Create new topic

Twitter and LinkedIn »

Follow us to receive Twitter updates when new discussions are posted in our forums:

Follow us to receive Twitter updates when news items and blogs are posted in our frontpage:

Follow us to receive Twitter updates when tech item prices are listed in our price comparison site:

News »

Vodafone integrates eSIM into device and wearable roadmap
Posted 17-Jan-2020 09:45

Do you need this camera app? Group investigates privacy implications
Posted 16-Jan-2020 03:30

JBL launches headphones range designed for gaming
Posted 13-Jan-2020 09:59

Withings introduces ScanWatch wearable combining ECG and sleep apnea detection
Posted 9-Jan-2020 18:34

NZ Police releases public app
Posted 8-Jan-2020 11:43

Suunto 7 combine sports and smart features on new smartwatch generation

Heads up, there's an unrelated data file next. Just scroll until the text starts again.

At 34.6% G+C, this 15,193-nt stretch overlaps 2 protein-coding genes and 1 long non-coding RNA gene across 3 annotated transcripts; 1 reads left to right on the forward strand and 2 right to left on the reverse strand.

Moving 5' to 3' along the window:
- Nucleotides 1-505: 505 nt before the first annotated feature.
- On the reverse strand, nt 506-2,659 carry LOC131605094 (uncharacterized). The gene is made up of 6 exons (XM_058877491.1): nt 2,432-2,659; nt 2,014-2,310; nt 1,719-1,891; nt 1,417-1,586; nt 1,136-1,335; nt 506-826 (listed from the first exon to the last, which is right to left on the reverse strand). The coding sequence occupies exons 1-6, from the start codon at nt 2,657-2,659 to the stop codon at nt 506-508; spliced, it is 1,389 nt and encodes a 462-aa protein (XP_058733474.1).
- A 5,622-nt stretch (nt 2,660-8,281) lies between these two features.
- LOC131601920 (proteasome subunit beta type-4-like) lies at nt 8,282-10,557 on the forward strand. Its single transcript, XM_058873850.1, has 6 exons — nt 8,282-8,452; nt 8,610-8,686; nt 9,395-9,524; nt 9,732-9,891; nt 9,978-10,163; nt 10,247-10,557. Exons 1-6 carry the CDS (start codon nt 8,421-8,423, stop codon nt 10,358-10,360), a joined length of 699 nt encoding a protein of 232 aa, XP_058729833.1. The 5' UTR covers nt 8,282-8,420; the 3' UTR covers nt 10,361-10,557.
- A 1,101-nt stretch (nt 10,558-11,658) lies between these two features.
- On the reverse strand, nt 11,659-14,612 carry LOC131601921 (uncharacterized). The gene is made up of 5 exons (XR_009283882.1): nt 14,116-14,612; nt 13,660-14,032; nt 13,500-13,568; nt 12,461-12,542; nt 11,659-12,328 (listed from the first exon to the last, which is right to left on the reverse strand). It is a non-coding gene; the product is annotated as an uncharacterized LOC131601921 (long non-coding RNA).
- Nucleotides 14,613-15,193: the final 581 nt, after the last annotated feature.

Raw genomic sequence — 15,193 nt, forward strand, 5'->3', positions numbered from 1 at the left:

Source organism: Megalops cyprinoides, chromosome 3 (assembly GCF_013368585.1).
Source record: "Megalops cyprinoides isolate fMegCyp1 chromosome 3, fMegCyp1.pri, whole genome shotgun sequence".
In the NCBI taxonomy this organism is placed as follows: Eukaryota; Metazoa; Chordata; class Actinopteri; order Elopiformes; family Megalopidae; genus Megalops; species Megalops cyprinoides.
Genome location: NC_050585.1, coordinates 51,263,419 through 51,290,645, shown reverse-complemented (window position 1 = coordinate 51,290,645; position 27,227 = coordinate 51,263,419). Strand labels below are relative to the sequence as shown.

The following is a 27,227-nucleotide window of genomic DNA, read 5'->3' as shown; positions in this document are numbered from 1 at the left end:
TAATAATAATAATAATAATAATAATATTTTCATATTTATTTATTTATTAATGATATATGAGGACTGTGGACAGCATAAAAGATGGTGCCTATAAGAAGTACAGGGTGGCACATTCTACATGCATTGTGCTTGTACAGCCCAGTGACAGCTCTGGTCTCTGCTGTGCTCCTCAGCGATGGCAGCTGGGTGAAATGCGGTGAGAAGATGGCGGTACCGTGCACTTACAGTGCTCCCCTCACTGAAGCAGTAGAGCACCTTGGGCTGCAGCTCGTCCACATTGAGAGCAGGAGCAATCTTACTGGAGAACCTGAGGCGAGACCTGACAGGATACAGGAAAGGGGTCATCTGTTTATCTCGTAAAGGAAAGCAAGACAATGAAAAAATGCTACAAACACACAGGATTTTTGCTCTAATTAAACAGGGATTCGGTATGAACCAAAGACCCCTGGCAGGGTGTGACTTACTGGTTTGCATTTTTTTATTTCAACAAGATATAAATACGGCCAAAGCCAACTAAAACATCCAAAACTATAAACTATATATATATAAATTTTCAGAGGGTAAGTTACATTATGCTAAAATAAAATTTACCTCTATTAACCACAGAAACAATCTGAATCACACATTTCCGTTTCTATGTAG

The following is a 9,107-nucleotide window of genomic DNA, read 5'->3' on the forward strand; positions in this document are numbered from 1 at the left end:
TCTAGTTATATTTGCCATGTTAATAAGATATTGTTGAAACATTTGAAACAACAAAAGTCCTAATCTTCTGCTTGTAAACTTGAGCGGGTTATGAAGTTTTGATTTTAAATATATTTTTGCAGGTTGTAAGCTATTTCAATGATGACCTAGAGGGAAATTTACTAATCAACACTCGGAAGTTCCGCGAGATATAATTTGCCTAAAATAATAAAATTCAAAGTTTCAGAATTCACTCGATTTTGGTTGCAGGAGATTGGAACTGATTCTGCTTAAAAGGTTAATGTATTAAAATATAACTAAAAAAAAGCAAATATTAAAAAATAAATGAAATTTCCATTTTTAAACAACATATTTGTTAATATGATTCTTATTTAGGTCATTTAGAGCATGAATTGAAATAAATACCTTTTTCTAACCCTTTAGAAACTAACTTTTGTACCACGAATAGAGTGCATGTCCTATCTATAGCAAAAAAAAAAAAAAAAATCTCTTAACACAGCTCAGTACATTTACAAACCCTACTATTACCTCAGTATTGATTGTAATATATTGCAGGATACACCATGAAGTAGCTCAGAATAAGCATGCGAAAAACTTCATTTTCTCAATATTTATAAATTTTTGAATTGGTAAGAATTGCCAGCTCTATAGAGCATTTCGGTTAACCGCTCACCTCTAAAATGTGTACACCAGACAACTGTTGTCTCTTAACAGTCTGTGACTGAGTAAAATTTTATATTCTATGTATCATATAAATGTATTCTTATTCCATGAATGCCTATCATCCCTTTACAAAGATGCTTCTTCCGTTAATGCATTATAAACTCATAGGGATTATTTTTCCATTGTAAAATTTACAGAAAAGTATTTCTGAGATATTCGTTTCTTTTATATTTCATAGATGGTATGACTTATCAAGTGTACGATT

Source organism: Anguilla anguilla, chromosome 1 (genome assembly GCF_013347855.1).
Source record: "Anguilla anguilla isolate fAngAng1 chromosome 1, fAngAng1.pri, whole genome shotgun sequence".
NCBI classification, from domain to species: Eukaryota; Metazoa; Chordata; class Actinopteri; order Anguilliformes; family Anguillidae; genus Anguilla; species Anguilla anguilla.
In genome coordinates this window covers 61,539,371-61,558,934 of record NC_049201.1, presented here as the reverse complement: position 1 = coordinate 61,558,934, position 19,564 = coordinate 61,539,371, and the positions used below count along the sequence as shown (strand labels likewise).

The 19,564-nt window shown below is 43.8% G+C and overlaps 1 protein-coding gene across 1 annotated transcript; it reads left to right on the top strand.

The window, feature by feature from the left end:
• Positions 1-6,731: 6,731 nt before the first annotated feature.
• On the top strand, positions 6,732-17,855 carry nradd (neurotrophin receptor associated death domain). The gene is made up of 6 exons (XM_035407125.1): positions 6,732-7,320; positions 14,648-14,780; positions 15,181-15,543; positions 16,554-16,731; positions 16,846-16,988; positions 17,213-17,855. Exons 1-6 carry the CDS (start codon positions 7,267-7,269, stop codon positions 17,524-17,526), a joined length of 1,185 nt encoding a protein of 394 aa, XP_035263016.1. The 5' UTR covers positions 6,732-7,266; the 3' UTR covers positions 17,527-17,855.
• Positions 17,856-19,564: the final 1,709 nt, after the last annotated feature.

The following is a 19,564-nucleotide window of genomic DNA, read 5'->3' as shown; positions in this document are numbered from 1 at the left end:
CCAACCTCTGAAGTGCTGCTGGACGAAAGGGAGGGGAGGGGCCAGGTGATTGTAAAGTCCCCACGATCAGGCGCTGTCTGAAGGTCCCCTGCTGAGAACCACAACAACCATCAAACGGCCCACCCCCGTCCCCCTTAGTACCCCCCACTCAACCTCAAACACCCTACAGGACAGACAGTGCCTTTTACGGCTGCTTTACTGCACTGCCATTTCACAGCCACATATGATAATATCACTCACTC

Posted 7-Jan-2020 16:06

Intel brings innovation with technology spanning the cloud, network, edge and PC
Posted 7-Jan-2020 15:54

AMD announces high performance desktop and ultrathin laptop processors
Posted 7-Jan-2020 15:42

AMD unveils four new desktop and mobile GPUs including AMD Radeon RX 5600
Posted 7-Jan-2020 15:32

Consolidation in video streaming market with Spark selling Lightbox to Sky
Posted 19-Dec-2019 09:09

Intel introduces cryogenic control chip to enable quantum computers
Posted 10-Dec-2019 21:32

Vodafone 5G service live in four cities
Posted 10-Dec-2019 08:30

Samsung Galaxy Fold now available in New Zealand
Posted 6-Dec-2019 00:01

NZ company oDocs awarded US$ 100,000 Dubai World Expo grant
Posted 5-Dec-2019 16:00

New Zealand Rugby Selects AWS-Powered Analytics for Deeper Game Insights
Posted 5-Dec-2019 11:33

Geekzone Live »

Try automatic live updates from Geekzone directly in your browser, without refreshing the page, with Geekzone Live now.

Support Geekzone »

Our community of supporters help make Geekzone possible. Click the button below to join them.

Support Geezone on PressPatron

Are you subscribed to our RSS feed? You can download the latest headlines and summaries from our stories directly to your computer or smartphone by using a feed reader.

Alternatively, you can receive a daily email with Geekzone updates.